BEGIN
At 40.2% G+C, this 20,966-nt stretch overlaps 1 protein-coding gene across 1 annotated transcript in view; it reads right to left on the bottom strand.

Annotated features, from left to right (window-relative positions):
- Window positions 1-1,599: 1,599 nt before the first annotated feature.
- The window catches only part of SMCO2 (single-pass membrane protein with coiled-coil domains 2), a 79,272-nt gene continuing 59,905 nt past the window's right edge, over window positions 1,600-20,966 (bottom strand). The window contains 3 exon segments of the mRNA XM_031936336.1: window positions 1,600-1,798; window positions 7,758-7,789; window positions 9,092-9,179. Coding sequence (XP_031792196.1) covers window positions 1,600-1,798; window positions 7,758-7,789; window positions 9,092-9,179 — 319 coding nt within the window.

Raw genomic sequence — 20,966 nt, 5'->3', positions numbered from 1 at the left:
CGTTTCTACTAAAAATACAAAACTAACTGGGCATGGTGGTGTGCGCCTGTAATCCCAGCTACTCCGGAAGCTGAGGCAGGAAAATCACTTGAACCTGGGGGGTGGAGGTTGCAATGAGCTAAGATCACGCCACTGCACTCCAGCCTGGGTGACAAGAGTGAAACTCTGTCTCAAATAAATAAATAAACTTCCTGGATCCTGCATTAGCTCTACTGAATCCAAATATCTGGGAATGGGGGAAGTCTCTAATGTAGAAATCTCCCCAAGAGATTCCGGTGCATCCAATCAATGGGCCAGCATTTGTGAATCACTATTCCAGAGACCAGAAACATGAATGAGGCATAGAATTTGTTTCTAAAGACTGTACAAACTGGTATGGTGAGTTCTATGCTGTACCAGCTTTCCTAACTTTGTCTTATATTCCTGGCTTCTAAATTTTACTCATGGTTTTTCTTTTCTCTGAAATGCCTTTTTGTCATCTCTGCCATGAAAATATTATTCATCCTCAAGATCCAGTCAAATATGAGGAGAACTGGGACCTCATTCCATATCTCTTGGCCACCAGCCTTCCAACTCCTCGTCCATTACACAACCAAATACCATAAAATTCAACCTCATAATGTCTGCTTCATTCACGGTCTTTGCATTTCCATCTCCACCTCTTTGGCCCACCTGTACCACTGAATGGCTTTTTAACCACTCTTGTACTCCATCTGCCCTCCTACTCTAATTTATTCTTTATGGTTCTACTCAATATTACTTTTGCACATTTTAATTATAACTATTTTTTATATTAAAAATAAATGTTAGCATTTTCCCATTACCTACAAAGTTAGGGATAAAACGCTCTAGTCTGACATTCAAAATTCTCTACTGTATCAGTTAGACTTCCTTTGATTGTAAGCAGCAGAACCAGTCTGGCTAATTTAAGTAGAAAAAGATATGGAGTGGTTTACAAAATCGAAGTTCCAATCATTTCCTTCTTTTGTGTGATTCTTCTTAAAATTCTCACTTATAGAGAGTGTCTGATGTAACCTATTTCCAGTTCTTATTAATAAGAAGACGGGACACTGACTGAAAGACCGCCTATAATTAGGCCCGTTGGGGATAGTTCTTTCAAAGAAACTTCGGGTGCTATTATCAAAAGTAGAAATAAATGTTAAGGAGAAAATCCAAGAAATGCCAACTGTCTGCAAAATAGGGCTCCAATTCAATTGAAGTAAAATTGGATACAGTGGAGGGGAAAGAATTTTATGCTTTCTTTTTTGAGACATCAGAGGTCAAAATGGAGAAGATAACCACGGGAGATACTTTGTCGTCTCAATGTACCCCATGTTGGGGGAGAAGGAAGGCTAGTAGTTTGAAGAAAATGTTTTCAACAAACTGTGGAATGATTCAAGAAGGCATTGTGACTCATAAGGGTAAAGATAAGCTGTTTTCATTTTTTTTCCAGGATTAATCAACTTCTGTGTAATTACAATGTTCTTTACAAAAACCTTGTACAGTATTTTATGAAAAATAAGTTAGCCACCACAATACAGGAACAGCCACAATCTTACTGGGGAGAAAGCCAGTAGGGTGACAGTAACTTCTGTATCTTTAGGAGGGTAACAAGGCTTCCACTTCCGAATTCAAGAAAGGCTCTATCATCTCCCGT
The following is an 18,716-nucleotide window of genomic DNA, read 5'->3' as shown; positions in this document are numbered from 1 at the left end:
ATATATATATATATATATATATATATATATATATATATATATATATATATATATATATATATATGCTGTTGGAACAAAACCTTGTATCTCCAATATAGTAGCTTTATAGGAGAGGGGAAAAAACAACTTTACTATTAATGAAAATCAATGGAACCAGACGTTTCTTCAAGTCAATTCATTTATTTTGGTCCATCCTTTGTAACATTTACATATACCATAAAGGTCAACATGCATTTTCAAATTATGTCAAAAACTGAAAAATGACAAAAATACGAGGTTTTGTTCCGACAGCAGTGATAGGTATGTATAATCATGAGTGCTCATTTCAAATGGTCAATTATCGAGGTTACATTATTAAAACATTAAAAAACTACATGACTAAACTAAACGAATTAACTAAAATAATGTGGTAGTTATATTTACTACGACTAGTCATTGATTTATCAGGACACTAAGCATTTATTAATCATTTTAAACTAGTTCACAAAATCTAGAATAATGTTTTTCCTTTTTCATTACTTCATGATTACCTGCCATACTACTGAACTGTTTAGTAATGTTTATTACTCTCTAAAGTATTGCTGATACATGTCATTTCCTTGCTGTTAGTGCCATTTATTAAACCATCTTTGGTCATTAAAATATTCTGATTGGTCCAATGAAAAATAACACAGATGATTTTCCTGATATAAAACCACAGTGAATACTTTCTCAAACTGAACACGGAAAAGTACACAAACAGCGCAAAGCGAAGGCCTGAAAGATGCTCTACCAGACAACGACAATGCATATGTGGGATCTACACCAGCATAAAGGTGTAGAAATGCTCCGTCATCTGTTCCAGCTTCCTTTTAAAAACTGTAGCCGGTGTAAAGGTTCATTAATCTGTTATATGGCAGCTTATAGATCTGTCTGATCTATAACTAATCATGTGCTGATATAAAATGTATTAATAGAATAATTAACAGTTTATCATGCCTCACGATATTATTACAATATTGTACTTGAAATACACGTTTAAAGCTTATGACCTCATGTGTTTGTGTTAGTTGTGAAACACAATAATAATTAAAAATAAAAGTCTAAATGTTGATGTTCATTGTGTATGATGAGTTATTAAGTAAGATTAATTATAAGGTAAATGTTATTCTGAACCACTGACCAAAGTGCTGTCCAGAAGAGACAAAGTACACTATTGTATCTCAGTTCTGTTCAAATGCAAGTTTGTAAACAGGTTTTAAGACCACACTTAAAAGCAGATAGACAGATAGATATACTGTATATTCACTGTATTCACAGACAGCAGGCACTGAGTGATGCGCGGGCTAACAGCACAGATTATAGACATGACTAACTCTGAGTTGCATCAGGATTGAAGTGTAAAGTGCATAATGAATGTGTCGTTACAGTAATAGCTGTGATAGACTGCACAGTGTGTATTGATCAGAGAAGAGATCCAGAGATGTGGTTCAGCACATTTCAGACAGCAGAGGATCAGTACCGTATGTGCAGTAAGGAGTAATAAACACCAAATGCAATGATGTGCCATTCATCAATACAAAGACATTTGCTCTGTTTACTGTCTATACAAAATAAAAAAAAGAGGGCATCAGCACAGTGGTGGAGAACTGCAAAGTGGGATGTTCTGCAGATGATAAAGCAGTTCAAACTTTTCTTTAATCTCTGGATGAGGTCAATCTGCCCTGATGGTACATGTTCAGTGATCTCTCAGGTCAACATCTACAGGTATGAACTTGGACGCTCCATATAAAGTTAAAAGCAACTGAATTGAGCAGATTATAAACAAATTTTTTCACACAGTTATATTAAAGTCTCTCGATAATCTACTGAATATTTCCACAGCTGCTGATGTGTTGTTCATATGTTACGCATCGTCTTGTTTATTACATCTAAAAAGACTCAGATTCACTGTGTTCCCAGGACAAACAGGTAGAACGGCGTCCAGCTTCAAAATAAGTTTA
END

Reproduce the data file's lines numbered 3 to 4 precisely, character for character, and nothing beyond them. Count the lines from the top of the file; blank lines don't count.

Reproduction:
- Window positions 1-1,599: 1,599 nt before the first annotated feature.
- The window catches only part of SMCO2 (single-pass membrane protein with coiled-coil domains 2), a 79,272-nt gene continuing 59,905 nt past the window's right edge, over window positions 1,600-20,966 (bottom strand). The window contains 3 exon segments of the mRNA XM_031936336.1: window positions 1,600-1,798; window positions 7,758-7,789; window positions 9,092-9,179. Coding sequence (XP_031792196.1) covers window positions 1,600-1,798; window positions 7,758-7,789; window positions 9,092-9,179 — 319 coding nt within the window.